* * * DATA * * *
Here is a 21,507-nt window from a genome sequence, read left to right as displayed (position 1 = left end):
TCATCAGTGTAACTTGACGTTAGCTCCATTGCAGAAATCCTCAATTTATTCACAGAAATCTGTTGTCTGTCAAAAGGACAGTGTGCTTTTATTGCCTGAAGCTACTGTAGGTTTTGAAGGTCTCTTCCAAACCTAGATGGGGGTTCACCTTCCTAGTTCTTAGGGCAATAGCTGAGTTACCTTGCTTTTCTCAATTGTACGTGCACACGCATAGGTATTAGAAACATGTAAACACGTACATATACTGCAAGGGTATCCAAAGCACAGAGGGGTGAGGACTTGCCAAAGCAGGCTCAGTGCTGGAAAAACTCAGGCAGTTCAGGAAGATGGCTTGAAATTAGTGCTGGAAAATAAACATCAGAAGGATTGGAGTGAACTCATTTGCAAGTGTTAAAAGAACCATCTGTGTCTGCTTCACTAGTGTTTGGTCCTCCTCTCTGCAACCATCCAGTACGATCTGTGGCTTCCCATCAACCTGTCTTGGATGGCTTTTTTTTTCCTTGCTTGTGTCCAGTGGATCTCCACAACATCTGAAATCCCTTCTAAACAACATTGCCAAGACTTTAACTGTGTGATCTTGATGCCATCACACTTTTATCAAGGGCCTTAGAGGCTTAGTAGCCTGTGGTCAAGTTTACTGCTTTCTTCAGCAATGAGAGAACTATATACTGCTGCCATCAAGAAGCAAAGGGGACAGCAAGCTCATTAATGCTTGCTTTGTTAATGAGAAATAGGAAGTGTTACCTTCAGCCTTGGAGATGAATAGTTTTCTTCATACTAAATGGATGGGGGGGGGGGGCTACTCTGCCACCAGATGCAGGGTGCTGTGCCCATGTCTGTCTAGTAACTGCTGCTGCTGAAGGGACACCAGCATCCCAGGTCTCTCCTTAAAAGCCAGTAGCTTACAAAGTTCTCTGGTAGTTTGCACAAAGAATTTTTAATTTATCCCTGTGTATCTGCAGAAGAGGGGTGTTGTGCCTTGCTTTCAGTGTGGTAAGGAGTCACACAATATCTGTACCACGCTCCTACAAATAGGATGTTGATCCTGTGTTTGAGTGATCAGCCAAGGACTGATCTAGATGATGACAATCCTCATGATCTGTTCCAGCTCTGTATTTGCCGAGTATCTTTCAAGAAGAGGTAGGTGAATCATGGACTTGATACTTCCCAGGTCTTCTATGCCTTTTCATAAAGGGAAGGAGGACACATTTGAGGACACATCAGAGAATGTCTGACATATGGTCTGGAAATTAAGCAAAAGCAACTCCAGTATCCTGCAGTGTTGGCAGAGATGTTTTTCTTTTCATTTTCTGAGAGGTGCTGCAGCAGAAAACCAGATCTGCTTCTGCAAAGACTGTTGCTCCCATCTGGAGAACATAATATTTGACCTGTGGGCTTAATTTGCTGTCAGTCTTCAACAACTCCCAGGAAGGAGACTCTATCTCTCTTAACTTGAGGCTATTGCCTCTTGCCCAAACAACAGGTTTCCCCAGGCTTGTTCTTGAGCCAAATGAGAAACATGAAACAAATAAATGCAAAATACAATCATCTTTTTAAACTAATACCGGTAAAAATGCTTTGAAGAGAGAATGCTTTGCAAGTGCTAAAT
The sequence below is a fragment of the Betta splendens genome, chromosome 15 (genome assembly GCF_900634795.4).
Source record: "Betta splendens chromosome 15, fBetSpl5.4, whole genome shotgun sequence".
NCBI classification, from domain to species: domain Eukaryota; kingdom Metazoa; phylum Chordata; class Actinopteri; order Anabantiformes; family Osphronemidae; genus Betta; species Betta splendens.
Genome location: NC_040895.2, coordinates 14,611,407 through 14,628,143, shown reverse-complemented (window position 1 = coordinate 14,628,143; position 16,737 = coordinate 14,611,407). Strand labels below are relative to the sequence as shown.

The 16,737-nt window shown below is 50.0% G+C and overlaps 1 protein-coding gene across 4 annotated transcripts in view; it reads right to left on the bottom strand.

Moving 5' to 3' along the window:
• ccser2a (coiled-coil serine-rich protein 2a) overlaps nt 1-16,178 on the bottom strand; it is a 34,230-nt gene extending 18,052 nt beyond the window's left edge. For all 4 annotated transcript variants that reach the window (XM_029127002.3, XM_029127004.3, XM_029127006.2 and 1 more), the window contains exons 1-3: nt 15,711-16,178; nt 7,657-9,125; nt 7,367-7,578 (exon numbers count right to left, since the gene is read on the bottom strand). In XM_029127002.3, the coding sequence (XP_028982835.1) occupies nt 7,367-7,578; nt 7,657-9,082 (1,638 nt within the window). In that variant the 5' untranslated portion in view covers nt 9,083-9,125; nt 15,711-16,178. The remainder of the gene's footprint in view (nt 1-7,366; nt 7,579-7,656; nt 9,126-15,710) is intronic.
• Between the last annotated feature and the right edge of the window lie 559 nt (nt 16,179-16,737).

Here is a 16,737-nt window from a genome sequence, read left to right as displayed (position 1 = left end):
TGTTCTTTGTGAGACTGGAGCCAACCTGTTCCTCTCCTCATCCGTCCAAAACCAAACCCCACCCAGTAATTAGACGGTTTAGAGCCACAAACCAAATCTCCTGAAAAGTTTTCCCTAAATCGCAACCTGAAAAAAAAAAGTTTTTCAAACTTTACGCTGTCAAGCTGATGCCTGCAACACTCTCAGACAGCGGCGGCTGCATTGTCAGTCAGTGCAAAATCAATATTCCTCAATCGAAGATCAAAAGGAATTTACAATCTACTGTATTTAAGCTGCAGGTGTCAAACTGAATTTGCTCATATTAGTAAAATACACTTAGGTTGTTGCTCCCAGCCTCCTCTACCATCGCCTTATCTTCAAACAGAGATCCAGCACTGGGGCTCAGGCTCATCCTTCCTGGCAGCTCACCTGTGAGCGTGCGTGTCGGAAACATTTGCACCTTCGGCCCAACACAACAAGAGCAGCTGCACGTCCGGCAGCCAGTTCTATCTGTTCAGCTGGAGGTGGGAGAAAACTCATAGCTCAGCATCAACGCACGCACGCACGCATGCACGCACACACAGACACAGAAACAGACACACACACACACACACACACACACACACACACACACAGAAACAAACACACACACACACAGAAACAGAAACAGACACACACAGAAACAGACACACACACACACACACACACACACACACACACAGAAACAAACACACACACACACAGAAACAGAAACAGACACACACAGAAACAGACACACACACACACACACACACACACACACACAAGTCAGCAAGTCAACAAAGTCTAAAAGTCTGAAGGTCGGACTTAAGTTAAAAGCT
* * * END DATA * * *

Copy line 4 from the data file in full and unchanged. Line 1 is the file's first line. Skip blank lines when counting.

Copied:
Source record: "Betta splendens chromosome 15, fBetSpl5.4, whole genome shotgun sequence".